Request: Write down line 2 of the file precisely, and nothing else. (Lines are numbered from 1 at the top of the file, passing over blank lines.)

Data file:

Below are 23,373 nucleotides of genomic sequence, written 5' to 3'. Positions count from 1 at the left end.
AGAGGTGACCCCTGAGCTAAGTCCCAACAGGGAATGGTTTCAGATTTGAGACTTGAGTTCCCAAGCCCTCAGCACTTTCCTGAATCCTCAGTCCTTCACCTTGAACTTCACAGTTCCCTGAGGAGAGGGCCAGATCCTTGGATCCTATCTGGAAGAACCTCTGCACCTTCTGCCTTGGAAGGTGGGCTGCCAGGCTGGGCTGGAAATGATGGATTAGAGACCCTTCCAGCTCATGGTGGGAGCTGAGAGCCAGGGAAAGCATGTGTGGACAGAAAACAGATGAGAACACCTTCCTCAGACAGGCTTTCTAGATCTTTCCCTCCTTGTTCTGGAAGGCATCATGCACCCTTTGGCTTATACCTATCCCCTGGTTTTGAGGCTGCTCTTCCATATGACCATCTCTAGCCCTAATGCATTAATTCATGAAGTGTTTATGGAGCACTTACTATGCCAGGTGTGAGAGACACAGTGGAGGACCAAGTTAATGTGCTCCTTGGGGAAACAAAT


AGAGGTGACCCCTGAGCTAAGTCCCAACAGGGAATGGTTTCAGATTTGAGACTTGAGTTCCCAAGCCCTCAGCACTTTCCTGAATCCTCAGTCCTTCACCTTGAACTTCACAGTTCCCTGAGGAGAGGGCCAGATCCTTGGATCCTATCTGGAAGAACCTCTGCACCTTCTGCCTTGGAAGGTGGGCTGCCAGGCTGGGCTGGAAATGATGGATTAGAGACCCTTCCAGCTCATGGTGGGAGCTGAGAGCCAGGGAAAGCATGTGTGGACAGAAAACAGATGAGAACACCTTCCTCAGACAGGCTTTCTAGATCTTTCCCTCCTTGTTCTGGAAGGCATCATGCACCCTTTGGCTTATACCTATCCCCTGGTTTTGAGGCTGCTCTTCCATATGACCATCTCTAGCCCTAATGCATTAATTCATGAAGTGTTTATGGAGCACTTACTATGCCAGGTGTGAGAGACACAGTGGAGGACCAAGTTAATGTGCTCCTTGGGGAAACAAAT